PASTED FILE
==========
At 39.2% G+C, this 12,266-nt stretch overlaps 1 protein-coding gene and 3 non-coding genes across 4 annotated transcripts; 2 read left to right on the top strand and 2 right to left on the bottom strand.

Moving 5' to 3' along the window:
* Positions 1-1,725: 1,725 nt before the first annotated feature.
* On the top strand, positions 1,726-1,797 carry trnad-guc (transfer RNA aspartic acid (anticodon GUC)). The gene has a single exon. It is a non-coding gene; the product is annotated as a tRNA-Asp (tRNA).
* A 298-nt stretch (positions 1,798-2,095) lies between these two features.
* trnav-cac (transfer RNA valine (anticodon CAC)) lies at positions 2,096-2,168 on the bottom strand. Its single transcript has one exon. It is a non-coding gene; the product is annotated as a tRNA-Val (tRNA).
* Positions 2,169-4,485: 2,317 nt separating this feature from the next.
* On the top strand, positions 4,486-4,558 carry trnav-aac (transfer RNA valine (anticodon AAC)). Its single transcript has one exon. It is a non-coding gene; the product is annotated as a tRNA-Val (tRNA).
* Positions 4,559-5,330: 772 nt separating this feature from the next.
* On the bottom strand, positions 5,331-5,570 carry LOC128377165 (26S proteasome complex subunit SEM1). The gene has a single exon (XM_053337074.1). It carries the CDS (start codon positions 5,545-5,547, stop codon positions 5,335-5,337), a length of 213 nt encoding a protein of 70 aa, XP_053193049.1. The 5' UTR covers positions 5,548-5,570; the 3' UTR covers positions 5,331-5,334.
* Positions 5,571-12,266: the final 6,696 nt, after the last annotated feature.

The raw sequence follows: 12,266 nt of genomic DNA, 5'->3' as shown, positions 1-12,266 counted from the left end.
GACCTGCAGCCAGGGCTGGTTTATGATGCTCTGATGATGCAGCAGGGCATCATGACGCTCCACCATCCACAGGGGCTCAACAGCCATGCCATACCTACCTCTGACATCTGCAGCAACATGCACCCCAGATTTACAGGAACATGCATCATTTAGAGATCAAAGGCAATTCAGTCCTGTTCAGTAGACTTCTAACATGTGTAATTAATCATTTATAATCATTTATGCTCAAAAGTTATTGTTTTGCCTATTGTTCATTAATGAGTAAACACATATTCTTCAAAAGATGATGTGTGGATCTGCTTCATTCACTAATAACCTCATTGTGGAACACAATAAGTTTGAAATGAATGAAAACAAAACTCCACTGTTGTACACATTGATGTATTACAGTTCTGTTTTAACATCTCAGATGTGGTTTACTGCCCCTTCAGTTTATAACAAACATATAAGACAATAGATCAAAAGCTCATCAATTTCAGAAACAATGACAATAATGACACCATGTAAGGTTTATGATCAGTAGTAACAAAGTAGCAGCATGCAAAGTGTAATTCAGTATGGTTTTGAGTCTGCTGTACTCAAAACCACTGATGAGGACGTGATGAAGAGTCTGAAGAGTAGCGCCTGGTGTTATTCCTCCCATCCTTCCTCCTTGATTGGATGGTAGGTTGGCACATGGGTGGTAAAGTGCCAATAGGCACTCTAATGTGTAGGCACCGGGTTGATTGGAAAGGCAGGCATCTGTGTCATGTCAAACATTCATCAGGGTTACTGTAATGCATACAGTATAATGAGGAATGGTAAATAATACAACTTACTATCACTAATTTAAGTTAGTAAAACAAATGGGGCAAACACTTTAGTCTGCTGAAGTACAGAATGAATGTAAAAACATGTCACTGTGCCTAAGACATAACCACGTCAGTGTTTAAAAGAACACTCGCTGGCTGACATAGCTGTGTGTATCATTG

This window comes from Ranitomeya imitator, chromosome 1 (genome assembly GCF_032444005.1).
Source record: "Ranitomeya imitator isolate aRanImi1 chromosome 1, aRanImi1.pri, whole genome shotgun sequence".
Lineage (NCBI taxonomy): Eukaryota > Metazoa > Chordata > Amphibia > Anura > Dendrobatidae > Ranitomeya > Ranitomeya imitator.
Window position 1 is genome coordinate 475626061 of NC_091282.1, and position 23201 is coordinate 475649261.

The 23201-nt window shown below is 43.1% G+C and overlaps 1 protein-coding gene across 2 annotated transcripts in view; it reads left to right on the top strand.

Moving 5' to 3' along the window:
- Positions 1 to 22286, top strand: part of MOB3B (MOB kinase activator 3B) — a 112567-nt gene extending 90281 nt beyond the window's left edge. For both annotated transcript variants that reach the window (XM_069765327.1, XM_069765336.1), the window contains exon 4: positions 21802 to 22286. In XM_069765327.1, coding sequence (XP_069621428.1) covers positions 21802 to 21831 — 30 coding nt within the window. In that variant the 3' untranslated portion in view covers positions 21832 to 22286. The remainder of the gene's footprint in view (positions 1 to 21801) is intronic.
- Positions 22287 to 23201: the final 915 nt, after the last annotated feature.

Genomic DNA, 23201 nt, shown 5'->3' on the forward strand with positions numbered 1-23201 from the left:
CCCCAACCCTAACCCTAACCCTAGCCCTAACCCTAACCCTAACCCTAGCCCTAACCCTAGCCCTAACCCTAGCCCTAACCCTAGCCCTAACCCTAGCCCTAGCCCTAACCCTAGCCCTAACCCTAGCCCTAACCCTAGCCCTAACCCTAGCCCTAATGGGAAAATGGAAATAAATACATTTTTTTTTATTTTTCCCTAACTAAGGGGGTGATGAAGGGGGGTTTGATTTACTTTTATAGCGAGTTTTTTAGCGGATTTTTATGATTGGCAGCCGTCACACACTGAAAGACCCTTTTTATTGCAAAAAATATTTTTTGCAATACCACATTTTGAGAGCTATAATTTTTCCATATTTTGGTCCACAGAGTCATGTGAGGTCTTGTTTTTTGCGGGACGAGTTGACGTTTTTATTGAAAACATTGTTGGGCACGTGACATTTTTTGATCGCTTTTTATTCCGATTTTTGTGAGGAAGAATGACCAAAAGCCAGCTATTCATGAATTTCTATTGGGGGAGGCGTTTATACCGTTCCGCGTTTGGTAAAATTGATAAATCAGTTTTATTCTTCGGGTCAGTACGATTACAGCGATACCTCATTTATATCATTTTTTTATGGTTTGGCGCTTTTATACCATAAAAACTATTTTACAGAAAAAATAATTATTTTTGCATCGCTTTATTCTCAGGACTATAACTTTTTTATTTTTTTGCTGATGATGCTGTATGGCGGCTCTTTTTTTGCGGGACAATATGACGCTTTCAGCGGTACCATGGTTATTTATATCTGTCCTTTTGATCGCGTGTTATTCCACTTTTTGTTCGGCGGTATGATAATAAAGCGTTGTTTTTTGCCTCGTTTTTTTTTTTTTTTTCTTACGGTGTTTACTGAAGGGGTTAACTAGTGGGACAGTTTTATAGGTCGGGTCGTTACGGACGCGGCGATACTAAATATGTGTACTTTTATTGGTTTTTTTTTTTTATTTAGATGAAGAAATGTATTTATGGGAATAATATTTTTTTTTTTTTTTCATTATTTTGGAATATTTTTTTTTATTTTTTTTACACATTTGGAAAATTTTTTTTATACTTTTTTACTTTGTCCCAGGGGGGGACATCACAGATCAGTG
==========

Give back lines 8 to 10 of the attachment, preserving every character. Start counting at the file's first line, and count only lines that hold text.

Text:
* On the top strand, positions 4,486-4,558 carry trnav-aac (transfer RNA valine (anticodon AAC)). Its single transcript has one exon. It is a non-coding gene; the product is annotated as a tRNA-Val (tRNA).
* Positions 4,559-5,330: 772 nt separating this feature from the next.
* On the bottom strand, positions 5,331-5,570 carry LOC128377165 (26S proteasome complex subunit SEM1). The gene has a single exon (XM_053337074.1). It carries the CDS (start codon positions 5,545-5,547, stop codon positions 5,335-5,337), a length of 213 nt encoding a protein of 70 aa, XP_053193049.1. The 5' UTR covers positions 5,548-5,570; the 3' UTR covers positions 5,331-5,334.